2014 saw an improving transaction environment with a resurgence in the IPO market and strengthening buy-out activity, particularly in the second half of the year. High-quality assets coming to market commanded high prices in competitive auctions. In this market, investors sought new ways to deploy capital and minority investing, and buy-and-build strategies came to the forefront. So, what does 2015 have in store for the U.K. private equity (PE) community?
In comparison to the U.S. private equity market, which looks to continue to grow in 2015 off the back of a positive, deal-rich 2014 and buoyant economy, uncertainty around private equity activity still lingers in Europe, where its 1.1% GDP growth projection casts doubts about the economy and limits the ability of European companies to generate meaningful organic earnings growth.
Overall, businesses are performing better in the U.K as the economy leads ahead of its European peers, with 2015 GDP growth forecast in the 2%-plus range, translating into better valuations for businesses than before, with more confidence amongst business owners who are seizing the opportunity to sell. The U.K. economy also benefits from perceptions – particularly in the U.S. – that is remains a good commercial hub for their European operations and benefits from transparent accounting standards and relatively sophisticated management teams. Equally, the focus of international PE funds on the U.K. is adding to the pool of potential buyers and the resulting pricing tensions in the market.
With the macroeconomic climate on the upturn, the U.K. economy in decent shape, lots of capital to invest and growing pool of sellers, we would expect to see the increase in deal flow that we saw in 2014 continue through 2015.
The health warning here is that there are a number of potential shocks to the system which could dampen activity including the U.K. general election in May, the impact of political change in Greece on the stability of the Eurozone, a slowdown in the Chinese economy, and the geopolitical risks around the likes of Russia and the Middle East. The impending and unpredictable U.K. general election in May could result in shareholders looking to sell out in the first half of the year to avoid any risks, for example in relation to changes in the taxation system (e.g. entrepreneur relief). With at least a 50% perceived chance of a Labour-led coalition, the business community is potential facing a less supportive political agenda. Shareholders hate uncertainty, and we may see an acceleration in deal activity in the early part of 2015 as a reaction to this.
There has been a shortage of PE deals during the downturn, with a number of PE firms reluctant to buy or sell and instead choosing to sit on capital or hold existing investments until markets improve. We predict that those firms will now be inclined to sell this coming year to take advantage of higher valuations and ahead of the uncertainty caused by a new government, where issues such as leaving the European Union and changes to capital gains taxes will have an impact on a number of firms.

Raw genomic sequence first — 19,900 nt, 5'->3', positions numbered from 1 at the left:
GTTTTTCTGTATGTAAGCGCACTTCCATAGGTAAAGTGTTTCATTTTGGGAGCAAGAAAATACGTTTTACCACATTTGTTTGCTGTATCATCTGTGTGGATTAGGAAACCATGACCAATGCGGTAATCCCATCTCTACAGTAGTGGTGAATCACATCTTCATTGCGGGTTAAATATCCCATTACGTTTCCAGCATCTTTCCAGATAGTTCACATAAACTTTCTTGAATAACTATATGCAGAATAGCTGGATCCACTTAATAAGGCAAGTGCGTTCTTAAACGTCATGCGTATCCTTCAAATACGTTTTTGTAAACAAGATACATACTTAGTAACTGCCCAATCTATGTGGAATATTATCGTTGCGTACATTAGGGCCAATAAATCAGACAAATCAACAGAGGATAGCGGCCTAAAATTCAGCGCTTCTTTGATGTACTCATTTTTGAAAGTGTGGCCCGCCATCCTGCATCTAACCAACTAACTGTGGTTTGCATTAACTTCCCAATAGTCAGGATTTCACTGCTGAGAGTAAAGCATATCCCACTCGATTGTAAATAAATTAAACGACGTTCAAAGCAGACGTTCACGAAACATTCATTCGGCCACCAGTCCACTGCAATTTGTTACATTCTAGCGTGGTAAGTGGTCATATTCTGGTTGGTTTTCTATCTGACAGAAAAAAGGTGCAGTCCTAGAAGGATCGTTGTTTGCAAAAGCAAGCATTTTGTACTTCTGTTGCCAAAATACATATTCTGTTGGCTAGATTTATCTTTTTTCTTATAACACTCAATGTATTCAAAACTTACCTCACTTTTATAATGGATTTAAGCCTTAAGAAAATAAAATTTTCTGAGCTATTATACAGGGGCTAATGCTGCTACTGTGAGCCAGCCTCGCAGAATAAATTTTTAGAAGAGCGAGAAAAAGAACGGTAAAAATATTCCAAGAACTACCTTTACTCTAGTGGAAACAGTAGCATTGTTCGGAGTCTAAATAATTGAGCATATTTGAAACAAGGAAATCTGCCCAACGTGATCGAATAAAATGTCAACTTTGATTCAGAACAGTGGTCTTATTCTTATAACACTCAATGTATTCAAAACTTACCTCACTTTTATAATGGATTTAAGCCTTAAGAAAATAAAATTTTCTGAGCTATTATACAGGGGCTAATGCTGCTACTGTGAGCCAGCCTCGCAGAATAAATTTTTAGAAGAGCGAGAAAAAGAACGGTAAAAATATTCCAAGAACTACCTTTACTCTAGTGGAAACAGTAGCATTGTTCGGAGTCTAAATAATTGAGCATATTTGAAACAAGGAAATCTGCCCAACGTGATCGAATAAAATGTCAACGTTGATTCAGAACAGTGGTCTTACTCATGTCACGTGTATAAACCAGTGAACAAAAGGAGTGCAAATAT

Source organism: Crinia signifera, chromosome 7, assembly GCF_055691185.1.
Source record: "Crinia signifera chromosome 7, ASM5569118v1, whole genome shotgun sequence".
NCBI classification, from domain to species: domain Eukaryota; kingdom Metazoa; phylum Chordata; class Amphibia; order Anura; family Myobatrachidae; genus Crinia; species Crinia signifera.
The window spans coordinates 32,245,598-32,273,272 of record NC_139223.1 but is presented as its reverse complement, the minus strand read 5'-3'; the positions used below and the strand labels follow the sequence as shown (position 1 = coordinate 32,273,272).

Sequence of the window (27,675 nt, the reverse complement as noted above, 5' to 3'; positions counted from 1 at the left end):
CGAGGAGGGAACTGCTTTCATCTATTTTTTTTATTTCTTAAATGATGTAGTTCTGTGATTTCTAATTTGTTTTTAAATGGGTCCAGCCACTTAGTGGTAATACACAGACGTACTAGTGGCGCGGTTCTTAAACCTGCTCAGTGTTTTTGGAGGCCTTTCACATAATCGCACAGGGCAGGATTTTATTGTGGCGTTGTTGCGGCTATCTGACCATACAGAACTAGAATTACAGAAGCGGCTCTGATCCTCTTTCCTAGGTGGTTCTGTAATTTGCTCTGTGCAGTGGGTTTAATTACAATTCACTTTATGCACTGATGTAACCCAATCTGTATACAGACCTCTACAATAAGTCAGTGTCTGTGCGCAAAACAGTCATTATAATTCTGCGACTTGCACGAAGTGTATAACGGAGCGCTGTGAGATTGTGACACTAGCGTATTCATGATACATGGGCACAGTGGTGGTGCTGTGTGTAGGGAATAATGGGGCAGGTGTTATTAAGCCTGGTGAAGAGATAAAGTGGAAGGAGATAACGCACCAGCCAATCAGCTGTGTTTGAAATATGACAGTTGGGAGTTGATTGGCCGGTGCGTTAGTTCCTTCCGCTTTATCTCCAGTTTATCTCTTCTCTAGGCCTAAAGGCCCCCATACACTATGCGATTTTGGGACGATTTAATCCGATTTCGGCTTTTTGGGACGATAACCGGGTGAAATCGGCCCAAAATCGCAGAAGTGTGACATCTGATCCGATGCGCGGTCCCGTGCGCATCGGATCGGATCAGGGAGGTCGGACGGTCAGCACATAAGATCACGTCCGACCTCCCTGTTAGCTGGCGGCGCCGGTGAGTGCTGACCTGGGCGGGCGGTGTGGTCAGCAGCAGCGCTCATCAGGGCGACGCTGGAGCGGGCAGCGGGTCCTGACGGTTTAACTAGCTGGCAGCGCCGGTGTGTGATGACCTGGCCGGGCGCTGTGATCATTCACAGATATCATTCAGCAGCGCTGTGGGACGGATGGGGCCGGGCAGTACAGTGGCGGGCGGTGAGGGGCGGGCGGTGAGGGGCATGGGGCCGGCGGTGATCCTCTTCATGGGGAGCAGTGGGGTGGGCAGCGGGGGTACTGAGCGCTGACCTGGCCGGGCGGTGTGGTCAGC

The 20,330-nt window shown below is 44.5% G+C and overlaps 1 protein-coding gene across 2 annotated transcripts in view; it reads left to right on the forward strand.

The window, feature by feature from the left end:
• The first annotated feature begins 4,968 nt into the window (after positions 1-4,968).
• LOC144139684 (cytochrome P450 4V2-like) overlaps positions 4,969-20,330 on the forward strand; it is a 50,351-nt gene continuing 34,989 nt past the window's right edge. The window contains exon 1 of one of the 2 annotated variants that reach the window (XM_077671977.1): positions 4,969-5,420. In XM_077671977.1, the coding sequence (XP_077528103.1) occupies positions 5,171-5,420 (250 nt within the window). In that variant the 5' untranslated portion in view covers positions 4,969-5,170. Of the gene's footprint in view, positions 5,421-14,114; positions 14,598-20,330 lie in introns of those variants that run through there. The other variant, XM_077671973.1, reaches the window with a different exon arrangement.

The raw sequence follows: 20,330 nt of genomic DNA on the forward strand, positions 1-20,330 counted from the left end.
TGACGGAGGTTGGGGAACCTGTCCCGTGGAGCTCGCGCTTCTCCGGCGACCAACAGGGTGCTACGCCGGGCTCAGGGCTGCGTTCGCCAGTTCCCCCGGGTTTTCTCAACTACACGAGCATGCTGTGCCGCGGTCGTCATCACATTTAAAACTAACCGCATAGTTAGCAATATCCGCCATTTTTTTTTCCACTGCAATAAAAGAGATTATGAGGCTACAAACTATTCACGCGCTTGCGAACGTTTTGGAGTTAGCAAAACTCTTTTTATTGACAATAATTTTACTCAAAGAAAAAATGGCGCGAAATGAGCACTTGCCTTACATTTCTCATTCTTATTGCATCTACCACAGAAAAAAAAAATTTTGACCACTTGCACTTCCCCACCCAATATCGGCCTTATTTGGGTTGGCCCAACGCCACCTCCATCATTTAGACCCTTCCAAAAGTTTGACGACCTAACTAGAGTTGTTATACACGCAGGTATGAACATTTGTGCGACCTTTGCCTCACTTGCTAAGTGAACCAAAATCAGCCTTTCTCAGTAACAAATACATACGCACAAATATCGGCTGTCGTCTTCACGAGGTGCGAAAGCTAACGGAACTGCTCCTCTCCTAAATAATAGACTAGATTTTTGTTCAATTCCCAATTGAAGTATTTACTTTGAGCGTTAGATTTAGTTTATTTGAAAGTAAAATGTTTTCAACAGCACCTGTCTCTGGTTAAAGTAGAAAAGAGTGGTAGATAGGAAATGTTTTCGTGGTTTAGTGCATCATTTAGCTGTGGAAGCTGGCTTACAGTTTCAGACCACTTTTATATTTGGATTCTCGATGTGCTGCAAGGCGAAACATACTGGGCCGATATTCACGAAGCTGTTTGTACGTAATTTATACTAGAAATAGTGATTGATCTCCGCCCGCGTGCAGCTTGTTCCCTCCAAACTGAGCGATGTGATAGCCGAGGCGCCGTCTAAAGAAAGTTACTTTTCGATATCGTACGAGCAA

Deal activity to flourish
With the economy thawing and a large pile of unspent capital, much in recently raised funds, PE firms' appetite for doing deals is increasing and helping to push prices higher, creating even more of a seller's market. Debt is also much more readily available across the lending spectrum, not only from the usual high-street providers, but from a myriad of alternative lenders and debt funds. We expect that the PE community will be more circumspect around leverage ratios and will look to maintain a more conservative debt-equity balance in their transaction structures but the requirements to meet vendor's price expectations will challenge this approach, particularly in the larger-deal market. The unwillingness or inability to over-leverage the funding structure will put greater pressure on equity returns and drive an even greater focus on operational improvement, bolt-on acquisitions and active investment management.
Even with these higher valuations, because of where we are in the cycle, in many cases prices are still reasonable enough for this to be a buyer's market too, fueled by stabilizing and improving macroeconomic conditions and buoyant equity markets. Sure, some assets are selling at 12-13x EBITDA on the basis that their future growth potential and quality of earnings justifies the high price. However, a high entry price without a credible growth story leaves little upside for investors to realize a meaningful return. In the lower middle market, we can still find businesses at 6 or 7x EBITDA, which translates to significant opportunity for creating value. Often there is more work to be done to improve these companies but for investors with the right skill set, these returns can be very attractive.
In summary, whilst there may be a few bumps in the road, we foresee a healthy increase in transaction activity in the year ahead. Confidence is rising that now is both a good time to buy and sell. Competition will keep prices high and investors will need to be attentive to value creation opportunities through operational improvement. Better keep those holiday plans on ice for the time being.